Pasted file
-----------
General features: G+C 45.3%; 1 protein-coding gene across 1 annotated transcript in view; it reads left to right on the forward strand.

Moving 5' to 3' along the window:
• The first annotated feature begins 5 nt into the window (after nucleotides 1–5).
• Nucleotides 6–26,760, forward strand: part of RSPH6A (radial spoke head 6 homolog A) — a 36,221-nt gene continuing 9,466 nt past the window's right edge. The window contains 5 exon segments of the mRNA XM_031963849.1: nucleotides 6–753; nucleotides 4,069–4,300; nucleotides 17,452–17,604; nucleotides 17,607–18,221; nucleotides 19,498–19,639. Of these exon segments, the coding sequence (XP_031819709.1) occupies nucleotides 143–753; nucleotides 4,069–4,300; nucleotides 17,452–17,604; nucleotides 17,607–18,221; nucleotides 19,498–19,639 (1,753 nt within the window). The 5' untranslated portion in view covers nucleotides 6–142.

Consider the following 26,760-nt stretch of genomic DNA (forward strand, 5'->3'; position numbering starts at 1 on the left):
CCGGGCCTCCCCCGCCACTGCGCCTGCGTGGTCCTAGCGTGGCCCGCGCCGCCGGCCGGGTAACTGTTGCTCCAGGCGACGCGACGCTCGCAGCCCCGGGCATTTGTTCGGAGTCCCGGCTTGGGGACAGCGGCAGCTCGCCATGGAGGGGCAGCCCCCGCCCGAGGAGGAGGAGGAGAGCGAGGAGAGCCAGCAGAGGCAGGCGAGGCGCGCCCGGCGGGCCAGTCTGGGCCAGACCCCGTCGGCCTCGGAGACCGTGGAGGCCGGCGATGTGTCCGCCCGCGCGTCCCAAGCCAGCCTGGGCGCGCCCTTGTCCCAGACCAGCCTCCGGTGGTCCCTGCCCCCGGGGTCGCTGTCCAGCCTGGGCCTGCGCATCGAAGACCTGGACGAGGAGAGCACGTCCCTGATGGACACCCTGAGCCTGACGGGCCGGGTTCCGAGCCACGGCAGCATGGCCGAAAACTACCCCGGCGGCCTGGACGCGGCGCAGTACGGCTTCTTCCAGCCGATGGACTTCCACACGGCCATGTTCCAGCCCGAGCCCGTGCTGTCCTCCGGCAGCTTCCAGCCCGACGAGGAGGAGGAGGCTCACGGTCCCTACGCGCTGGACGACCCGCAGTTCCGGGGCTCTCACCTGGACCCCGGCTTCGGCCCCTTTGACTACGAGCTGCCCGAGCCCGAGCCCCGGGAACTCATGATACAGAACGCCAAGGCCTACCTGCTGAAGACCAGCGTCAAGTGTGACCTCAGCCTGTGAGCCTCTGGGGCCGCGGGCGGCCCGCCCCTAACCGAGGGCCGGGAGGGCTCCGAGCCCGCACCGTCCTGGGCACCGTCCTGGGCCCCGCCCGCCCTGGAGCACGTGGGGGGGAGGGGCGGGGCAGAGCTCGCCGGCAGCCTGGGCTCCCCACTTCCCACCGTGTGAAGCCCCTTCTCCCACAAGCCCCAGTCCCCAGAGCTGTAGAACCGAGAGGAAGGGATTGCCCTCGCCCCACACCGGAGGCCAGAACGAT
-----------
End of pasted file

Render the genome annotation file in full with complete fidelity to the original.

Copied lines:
General features: G+C 45.3%; 1 protein-coding gene across 1 annotated transcript in view; it reads left to right on the forward strand.

Moving 5' to 3' along the window:
• The first annotated feature begins 5 nt into the window (after nucleotides 1–5).
• Nucleotides 6–26,760, forward strand: part of RSPH6A (radial spoke head 6 homolog A) — a 36,221-nt gene continuing 9,466 nt past the window's right edge. The window contains 5 exon segments of the mRNA XM_031963849.1: nucleotides 6–753; nucleotides 4,069–4,300; nucleotides 17,452–17,604; nucleotides 17,607–18,221; nucleotides 19,498–19,639. Of these exon segments, the coding sequence (XP_031819709.1) occupies nucleotides 143–753; nucleotides 4,069–4,300; nucleotides 17,452–17,604; nucleotides 17,607–18,221; nucleotides 19,498–19,639 (1,753 nt within the window). The 5' untranslated portion in view covers nucleotides 6–142.

Consider the following 26,760-nt stretch of genomic DNA (forward strand, 5'->3'; position numbering starts at 1 on the left):
CCGGGCCTCCCCCGCCACTGCGCCTGCGTGGTCCTAGCGTGGCCCGCGCCGCCGGCCGGGTAACTGTTGCTCCAGGCGACGCGACGCTCGCAGCCCCGGGCATTTGTTCGGAGTCCCGGCTTGGGGACAGCGGCAGCTCGCCATGGAGGGGCAGCCCCCGCCCGAGGAGGAGGAGGAGAGCGAGGAGAGCCAGCAGAGGCAGGCGAGGCGCGCCCGGCGGGCCAGTCTGGGCCAGACCCCGTCGGCCTCGGAGACCGTGGAGGCCGGCGATGTGTCCGCCCGCGCGTCCCAAGCCAGCCTGGGCGCGCCCTTGTCCCAGACCAGCCTCCGGTGGTCCCTGCCCCCGGGGTCGCTGTCCAGCCTGGGCCTGCGCATCGAAGACCTGGACGAGGAGAGCACGTCCCTGATGGACACCCTGAGCCTGACGGGCCGGGTTCCGAGCCACGGCAGCATGGCCGAAAACTACCCCGGCGGCCTGGACGCGGCGCAGTACGGCTTCTTCCAGCCGATGGACTTCCACACGGCCATGTTCCAGCCCGAGCCCGTGCTGTCCTCCGGCAGCTTCCAGCCCGACGAGGAGGAGGAGGCTCACGGTCCCTACGCGCTGGACGACCCGCAGTTCCGGGGCTCTCACCTGGACCCCGGCTTCGGCCCCTTTGACTACGAGCTGCCCGAGCCCGAGCCCCGGGAACTCATGATACAGAACGCCAAGGCCTACCTGCTGAAGACCAGCGTCAAGTGTGACCTCAGCCTGTGAGCCTCTGGGGCCGCGGGCGGCCCGCCCCTAACCGAGGGCCGGGAGGGCTCCGAGCCCGCACCGTCCTGGGCACCGTCCTGGGCCCCGCCCGCCCTGGAGCACGTGGGGGGGAGGGGCGGGGCAGAGCTCGCCGGCAGCCTGGGCTCCCCACTTCCCACCGTGTGAAGCCCCTTCTCCCACAAGCCCCAGTCCCCAGAGCTGTAGAACCGAGAGGAAGGGATTGCCCTCGCCCCACACCGGAGGCCAGAACGAT